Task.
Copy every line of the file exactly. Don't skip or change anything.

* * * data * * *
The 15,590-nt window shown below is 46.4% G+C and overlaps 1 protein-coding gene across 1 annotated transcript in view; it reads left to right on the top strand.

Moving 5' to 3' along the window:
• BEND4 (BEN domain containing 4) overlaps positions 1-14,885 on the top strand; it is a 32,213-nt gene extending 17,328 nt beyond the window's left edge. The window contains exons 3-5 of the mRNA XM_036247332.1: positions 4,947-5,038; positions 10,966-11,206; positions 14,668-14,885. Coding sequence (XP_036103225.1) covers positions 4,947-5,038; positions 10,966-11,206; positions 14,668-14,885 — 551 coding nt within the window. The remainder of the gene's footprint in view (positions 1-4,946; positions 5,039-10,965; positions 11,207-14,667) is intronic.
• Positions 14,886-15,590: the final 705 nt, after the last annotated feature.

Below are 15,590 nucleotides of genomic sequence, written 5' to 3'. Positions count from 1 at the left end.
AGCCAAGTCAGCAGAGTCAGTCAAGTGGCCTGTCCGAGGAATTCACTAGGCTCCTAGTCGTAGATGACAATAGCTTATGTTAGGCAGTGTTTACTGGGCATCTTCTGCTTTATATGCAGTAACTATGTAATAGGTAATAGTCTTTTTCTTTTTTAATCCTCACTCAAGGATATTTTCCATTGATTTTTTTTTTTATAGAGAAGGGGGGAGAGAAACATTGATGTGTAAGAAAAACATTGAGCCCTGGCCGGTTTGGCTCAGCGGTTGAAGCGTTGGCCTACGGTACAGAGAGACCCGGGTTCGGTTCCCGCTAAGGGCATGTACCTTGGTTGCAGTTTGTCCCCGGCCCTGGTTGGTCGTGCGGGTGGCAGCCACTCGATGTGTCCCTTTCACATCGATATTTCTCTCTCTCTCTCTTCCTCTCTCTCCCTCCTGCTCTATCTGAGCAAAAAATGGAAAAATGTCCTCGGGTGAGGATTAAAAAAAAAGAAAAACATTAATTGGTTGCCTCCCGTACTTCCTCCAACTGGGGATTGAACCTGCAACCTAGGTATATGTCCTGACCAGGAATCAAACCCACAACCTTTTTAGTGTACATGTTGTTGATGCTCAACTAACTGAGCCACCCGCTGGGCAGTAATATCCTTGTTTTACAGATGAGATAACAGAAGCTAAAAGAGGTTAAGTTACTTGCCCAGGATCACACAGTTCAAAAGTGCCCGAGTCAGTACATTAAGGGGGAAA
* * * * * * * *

The 15,590-nt window shown below is 46.4% G+C and overlaps 1 protein-coding gene across 1 annotated transcript in view; it reads left to right on the top strand.

Moving 5' to 3' along the window:
• BEND4 (BEN domain containing 4) overlaps positions 1-14,885 on the top strand; it is a 32,213-nt gene extending 17,328 nt beyond the window's left edge. The window contains exons 3-5 of the mRNA XM_036247332.1: positions 4,947-5,038; positions 10,966-11,206; positions 14,668-14,885. Coding sequence (XP_036103225.1) covers positions 4,947-5,038; positions 10,966-11,206; positions 14,668-14,885 — 551 coding nt within the window. The remainder of the gene's footprint in view (positions 1-4,946; positions 5,039-10,965; positions 11,207-14,667) is intronic.
• Positions 14,886-15,590: the final 705 nt, after the last annotated feature.

Below are 15,590 nucleotides of genomic sequence, written 5' to 3'. Positions count from 1 at the left end.
AGCCAAGTCAGCAGAGTCAGTCAAGTGGCCTGTCCGAGGAATTCACTAGGCTCCTAGTCGTAGATGACAATAGCTTATGTTAGGCAGTGTTTACTGGGCATCTTCTGCTTTATATGCAGTAACTATGTAATAGGTAATAGTCTTTTTCTTTTTTAATCCTCACTCAAGGATATTTTCCATTGATTTTTTTTTTTATAGAGAAGGGGGGAGAGAAACATTGATGTGTAAGAAAAACATTGAGCCCTGGCCGGTTTGGCTCAGCGGTTGAAGCGTTGGCCTACGGTACAGAGAGACCCGGGTTCGGTTCCCGCTAAGGGCATGTACCTTGGTTGCAGTTTGTCCCCGGCCCTGGTTGGTCGTGCGGGTGGCAGCCACTCGATGTGTCCCTTTCACATCGATATTTCTCTCTCTCTCTCTTCCTCTCTCTCCCTCCTGCTCTATCTGAGCAAAAAATGGAAAAATGTCCTCGGGTGAGGATTAAAAAAAAAGAAAAACATTAATTGGTTGCCTCCCGTACTTCCTCCAACTGGGGATTGAACCTGCAACCTAGGTATATGTCCTGACCAGGAATCAAACCCACAACCTTTTTAGTGTACATGTTGTTGATGCTCAACTAACTGAGCCACCCGCTGGGCAGTAATATCCTTGTTTTACAGATGAGATAACAGAAGCTAAAAGAGGTTAAGTTACTTGCCCAGGATCACACAGTTCAAAAGTGCCCGAGTCAGTACATTAAGGGGGAAA